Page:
We've always followed the top down rule. Start with the ceiling, then walls, then floors- then whatever goes on top of floors.
That said we've not done a full gut job on a bathroom yet so that has only been for bedrooms/living rooms.
- Electrical and plumbing.
- Drywall Ceiling.
- Drywall Top half of wall. If doing tile for tub/shower, use cement-board.
- Tub/Shower pan install.
- Drywall remainder (or cement board as noted above), tape and mud. Texture if applicable.
- If doing tile for surround, redguard(or similar) for waterproofing.
- Prime and Paint.
- Shower/tub surround & Flooring.
- Entry door (if applicable).
- Vanity, Baseboard & Trim.
- Misc. (towel racks, TP holder, etc.)
Do baseboard before your vanity is "furniture" style (has legs, and doesn't go flush to wall) rather than "cabinet" style (Flush to wall, looks like a built in similar to kitchen cabinets).
One place that particularly needs drainage is near the front of my house, in a planting bed. My driveway prevents me from digging it 10 feet away from the front of the house. There are actually moisture issues on the inside of the crawlspace, which is why I wanted better drainage nearby.
As long as you're not turning the ground into swiss cheese you can drill as close to the foundation as you want. Once you backfill the hole with sand, it's not going to "cave in" and take your house with it.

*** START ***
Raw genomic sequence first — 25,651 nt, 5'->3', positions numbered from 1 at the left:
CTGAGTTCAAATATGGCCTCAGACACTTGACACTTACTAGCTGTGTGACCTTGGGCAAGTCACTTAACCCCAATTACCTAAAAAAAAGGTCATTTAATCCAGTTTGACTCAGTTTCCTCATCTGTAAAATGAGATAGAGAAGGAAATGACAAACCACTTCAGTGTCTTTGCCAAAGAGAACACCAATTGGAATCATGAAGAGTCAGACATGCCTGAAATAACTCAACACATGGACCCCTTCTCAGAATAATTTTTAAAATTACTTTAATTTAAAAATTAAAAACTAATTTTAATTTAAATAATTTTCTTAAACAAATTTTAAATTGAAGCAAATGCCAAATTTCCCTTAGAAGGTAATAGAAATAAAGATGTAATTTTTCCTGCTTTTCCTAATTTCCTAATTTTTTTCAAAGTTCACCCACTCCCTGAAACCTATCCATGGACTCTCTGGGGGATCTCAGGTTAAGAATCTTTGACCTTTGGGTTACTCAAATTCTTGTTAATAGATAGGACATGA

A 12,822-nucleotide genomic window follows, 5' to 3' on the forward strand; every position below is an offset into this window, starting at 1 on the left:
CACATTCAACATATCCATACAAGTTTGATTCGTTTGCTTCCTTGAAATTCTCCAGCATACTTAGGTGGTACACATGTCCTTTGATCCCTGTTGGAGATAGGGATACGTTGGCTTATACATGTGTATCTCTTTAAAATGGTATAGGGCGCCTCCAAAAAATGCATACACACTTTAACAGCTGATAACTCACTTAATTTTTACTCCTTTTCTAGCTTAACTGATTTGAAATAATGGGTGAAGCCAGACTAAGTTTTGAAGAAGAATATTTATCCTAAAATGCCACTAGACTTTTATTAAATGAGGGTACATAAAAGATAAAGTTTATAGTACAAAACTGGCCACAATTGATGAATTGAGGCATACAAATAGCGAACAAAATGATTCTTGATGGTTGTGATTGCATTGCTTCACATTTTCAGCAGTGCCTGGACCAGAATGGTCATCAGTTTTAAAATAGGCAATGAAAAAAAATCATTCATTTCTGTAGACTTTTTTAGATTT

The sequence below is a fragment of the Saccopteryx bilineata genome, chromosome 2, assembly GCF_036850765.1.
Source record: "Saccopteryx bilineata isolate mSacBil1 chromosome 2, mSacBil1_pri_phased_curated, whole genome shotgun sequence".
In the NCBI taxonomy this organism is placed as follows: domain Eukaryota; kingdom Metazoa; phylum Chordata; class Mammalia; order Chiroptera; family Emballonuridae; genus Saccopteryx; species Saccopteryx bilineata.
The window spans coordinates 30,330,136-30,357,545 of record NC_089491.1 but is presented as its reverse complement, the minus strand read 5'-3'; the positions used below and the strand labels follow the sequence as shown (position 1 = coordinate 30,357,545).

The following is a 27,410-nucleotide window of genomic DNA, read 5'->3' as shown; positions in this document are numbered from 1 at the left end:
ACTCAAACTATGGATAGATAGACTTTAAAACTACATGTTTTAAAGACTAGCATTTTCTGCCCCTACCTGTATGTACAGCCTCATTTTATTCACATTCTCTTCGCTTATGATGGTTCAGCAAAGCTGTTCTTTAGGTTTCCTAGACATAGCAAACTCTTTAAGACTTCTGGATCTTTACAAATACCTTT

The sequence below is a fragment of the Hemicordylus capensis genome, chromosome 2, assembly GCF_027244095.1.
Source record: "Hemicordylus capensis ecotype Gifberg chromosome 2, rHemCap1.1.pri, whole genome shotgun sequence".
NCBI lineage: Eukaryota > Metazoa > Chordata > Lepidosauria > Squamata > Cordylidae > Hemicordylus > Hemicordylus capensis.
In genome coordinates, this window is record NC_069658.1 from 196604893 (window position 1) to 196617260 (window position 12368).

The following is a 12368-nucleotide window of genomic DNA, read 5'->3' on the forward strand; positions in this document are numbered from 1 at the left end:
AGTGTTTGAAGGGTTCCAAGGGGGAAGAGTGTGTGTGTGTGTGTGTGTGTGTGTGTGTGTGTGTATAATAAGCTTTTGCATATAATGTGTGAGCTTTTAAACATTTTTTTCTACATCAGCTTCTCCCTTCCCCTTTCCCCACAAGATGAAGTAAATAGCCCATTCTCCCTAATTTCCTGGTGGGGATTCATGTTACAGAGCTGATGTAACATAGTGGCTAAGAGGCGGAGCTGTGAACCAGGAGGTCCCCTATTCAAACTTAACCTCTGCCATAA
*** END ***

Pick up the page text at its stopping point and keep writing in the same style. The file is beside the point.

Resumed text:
To avoid sinkhole formation we're going to back fill the holes with sand.
Sand is a better option than gravel because there isn't a large void space to fill causing voids elsewhere. Secondly, unless you have shallow limestone, you're not going to get a true "sinkhole".
Lastly, and the biggest point: installing drains through the clay will cause the clay, especially near the house, to consolidate if the clay is normally consolidated. Now that you have more drainage for water trapped in the clay, the weight of the house will squeeze the water out of the clay voids and cause vertical displacement (Settlement).
As long as you have a consistent spacing of your drains (say every 5 feet) around the perimeter, and you do all of them at one time (don't start half in the summer and wait a year to do the other half next summer), if your house settles, it will be more uniform and will likely not cause problems.
Those stores don't "do" kitchen remodeling. They just send it out to local contractors to come in and give you a quote.
They're typically on the high end of pricing for what they do.
The biggest problem I have with them though tends to be the constant fight between who's responsible for what - contractors vs store.
I'm not saying don't use them, just be aware of what it is - it's not HD/Lowes doing the remodel.
IKEA cabinets are: ordinary MDF cabinets, as are most sold everywhere else. IKEA is high-density 3/4" particleboard with melamine covering 4-6 sides. The usual cheap cabinets are low-density 1/2" particleboard with a plasticky cover on one side.
IKEA's sizes are limited which can make some kitchens harder to lay out. If they offered 9", more 21" doors, 27" and 33" cabinets they would kill the cabinet market.
The doors/fronts/gables are sturdy enough and come in a wide range of finishes /woods/colours and quality ranging from cheap to very good, and their hardware/hinges are excellent. The variety of boxes and accessories at IKEA is huge, and in an entirely different league than HD/Lowes.
Their prices are unbeatable in my experience.